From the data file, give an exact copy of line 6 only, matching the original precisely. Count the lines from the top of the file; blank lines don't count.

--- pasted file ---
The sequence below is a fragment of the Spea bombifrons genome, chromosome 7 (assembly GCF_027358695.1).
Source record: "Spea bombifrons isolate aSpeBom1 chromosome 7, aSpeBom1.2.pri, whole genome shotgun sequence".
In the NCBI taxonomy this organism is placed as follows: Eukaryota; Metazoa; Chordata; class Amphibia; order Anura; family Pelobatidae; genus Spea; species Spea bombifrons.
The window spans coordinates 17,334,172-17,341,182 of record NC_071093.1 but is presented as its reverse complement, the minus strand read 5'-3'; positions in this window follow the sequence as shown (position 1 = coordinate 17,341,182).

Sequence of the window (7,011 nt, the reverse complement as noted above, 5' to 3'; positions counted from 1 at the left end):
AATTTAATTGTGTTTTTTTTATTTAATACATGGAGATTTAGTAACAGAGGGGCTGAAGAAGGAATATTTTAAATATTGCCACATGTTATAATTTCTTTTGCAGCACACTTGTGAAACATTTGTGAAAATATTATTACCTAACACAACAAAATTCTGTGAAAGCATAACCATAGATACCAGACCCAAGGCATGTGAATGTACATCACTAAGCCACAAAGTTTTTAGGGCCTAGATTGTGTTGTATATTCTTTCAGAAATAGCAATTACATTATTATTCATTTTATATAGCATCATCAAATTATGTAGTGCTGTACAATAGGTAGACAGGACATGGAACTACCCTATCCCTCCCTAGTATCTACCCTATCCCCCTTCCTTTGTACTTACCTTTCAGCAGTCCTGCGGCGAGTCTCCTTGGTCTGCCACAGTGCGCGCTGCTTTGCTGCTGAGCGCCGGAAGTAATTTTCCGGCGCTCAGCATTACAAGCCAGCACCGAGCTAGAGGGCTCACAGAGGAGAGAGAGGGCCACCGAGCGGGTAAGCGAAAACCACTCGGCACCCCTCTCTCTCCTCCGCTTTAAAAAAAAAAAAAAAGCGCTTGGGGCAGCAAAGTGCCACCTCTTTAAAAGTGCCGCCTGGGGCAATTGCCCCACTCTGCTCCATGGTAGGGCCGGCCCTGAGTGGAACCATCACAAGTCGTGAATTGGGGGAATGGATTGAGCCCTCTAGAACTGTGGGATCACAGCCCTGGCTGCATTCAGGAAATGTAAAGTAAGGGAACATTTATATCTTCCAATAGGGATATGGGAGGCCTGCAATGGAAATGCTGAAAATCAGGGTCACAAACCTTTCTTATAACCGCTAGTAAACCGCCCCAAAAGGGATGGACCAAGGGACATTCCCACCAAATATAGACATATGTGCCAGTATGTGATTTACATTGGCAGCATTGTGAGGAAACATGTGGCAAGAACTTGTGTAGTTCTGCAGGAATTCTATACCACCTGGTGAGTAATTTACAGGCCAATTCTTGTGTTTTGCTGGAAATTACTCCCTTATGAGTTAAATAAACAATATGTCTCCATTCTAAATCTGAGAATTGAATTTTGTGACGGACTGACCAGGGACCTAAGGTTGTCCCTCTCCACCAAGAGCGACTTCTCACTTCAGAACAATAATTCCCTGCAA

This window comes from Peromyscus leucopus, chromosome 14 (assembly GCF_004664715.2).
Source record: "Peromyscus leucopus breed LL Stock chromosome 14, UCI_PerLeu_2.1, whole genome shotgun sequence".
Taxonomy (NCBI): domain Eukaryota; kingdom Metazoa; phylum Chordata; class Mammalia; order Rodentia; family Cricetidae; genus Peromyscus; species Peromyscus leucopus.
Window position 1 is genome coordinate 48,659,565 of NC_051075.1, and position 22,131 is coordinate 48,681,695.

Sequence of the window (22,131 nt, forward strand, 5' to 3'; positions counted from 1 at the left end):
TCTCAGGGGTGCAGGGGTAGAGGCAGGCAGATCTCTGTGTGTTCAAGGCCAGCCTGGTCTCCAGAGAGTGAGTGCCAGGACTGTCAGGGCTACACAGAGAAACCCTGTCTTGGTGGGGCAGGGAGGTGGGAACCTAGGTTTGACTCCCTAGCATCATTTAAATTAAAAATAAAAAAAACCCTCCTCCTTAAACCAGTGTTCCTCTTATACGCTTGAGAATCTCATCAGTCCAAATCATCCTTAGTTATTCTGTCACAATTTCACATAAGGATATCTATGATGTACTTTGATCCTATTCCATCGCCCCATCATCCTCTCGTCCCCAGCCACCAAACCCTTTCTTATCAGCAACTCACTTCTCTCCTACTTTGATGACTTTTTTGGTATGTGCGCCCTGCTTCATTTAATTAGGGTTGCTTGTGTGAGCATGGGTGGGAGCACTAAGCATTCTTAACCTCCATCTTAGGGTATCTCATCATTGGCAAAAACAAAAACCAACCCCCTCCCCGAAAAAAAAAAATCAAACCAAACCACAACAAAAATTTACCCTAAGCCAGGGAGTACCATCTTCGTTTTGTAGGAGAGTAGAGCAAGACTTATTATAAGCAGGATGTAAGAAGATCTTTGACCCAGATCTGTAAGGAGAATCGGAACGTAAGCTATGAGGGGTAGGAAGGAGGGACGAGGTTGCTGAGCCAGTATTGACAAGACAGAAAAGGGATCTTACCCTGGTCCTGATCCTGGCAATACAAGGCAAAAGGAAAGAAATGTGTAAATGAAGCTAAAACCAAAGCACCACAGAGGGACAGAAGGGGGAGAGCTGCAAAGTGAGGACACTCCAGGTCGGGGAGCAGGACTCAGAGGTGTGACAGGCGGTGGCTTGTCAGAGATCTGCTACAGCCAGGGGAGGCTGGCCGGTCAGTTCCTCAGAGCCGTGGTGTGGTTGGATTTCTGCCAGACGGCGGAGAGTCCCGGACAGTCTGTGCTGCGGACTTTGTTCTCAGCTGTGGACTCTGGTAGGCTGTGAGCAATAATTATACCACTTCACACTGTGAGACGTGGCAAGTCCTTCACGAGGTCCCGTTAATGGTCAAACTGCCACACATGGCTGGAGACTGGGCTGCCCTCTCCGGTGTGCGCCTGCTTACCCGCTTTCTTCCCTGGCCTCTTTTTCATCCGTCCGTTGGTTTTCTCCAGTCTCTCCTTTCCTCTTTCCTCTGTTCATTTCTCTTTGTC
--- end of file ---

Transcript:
AATTTAATTGTGTTTTTTTTATTTAATACATGGAGATTTAGTAACAGAGGGGCTGAAGAAGGAATATTTTAAATATTGCCACATGTTATAATTTCTTTTGCAGCACACTTGTGAAACATTTGTGAAAATATTATTACCTAACACAACAAAATTCTGTGAAAGCATAACCATAGATACCAGACCCAAGGCATGTGAATGTACATCACTAAGCCACAAAGTTTTTAGGGCCTAGATTGTGTTGTATATTCTTTCAGAAATAGCAATTACATTATTATTCATTTTATATAGCATCATCAAATTATGTAGTGCTGTACAATAGGTAGACAGGACATGGAACTACCCTATCCCTCCCTAGTATCTACCCTATCCCCCTTCCTTTGTACTTACCTTTCAGCAGTCCTGCGGCGAGTCTCCTTGGTCTGCCACAGTGCGCGCTGCTTTGCTGCTGAGCGCCGGAAGTAATTTTCCGGCGCTCAGCATTACAAGCCAGCACCGAGCTAGAGGGCTCACAGAGGAGAGAGAGGGCCACCGAGCGGGTAAGCGAAAACCACTCGGCACCCCTCTCTCTCCTCCGCTTTAAAAAAAAAAAAAAAGCGCTTGGGGCAGCAAAGTGCCACCTCTTTAAAAGTGCCGCCTGGGGCAATTGCCCCACTCTGCTCCATGGTAGGGCCGGCCCTGAGTGGAACCATCACAAGTCGTGAATTGGGGGAATGGATTGAGCCCTCTAGAACTGTGGGATCACAGCCCTGGCTGCATTCAGGAAATGTAAAGTAAGGGAACATTTATATCTTCCAATAGGGATATGGGAGGCCTGCAATGGAAATGCTGAAAATCAGGGTCACAAACCTTTCTTATAACCGCTAGTAAACCGCCCCAAAAGGGATGGACCAAGGGACATTCCCACCAAATATAGACATATGTGCCAGTATGTGATTTACATTGGCAGCATTGTGAGGAAACATGTGGCAAGAACTTGTGTAGTTCTGCAGGAATTCTATACCACCTGGTGAGTAATTTACAGGCCAATTCTTGTGTTTTGCTGGAAATTACTCCCTTATGAGTTAAATAAACAATATGTCTCCATTCTAAATCTGAGAATTGAATTTTGTGACGGACTGACCAGGGACCTAAGGTTGTCCCTCTCCACCAAGAGCGACTTCTCACTTCAGAACAATAATTCCCTGCAA